Another interesting article from The Economist which looks at collecting those football stickers at World Cup time. It started with the 1970 World Cup in Mexico and today there are 640 stickers to collect – 20 per team.
Mathematicians from the University of Geneva have worked out that you would need to buy 989 packs to fill your sticker album and it assumes that each sticker is printed in the same volumes and randomly distributed. From the 2010 World Cup the same researchers checked the distribution of stickers sold for a 660-sticker album in Switzerland and out of their sample they expected to see each sticker 9.09 times on average – 6000/660.
The Sticker Market
Rather than buying all these stickers it makes sense to create a market so that stickers can be traded. As with most markets liquidity is very important – the more attracted to the market the greater the chance someone has that sticker/stickers you are after. In order for 10 keen sticker-swappers to complete their albums they would need 1,435 packs between them and also take advantage of Panini’s (company who sell the stickers) practice of selling the final 50 missing stickers to order.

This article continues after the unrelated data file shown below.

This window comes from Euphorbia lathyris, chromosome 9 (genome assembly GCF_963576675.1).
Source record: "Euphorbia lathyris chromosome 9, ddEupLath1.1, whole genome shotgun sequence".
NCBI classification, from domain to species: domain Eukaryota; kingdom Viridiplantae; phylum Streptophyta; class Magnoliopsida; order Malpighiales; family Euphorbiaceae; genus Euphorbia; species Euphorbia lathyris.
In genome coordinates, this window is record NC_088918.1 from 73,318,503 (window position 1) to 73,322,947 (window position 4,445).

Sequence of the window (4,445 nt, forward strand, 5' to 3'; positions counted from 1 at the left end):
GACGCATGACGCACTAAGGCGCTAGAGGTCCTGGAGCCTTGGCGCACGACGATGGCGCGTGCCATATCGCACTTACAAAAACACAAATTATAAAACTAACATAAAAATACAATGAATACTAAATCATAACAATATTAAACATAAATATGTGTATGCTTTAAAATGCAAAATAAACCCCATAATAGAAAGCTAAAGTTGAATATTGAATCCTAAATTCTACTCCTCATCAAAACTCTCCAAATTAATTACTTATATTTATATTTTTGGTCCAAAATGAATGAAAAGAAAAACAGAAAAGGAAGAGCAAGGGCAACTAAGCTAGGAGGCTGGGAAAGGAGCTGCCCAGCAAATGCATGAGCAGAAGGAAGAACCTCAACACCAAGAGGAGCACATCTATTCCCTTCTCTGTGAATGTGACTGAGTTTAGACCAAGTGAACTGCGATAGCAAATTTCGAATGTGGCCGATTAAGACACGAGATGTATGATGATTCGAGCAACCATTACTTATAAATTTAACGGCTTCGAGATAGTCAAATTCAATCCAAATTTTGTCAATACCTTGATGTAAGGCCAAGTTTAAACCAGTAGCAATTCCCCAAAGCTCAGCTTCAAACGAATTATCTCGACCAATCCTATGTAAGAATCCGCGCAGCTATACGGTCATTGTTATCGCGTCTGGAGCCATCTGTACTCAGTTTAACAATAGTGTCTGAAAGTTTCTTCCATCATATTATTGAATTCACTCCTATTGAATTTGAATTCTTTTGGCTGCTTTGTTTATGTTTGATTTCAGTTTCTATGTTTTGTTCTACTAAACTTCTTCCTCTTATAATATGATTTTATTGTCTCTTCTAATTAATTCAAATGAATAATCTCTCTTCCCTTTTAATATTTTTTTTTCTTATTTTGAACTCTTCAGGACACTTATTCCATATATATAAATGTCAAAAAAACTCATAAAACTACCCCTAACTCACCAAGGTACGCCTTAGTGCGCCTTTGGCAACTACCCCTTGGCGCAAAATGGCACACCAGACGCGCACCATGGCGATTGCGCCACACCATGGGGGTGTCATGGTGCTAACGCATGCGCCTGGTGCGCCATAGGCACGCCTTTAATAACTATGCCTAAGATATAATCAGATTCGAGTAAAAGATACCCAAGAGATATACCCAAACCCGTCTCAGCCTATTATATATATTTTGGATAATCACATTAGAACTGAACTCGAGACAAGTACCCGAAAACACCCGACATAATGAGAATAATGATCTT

Everyone has their favourite
But is every collector rational – I know when collecting stickers for the 1970 Album I would have given 2 or 3 stickers in exchange for any Brazilian player – Pele was worth 5 stickers. Maybe today Messi, Neymar and Ronaldo are worth more than one sticker. This then creates an exchange rate for top performing players.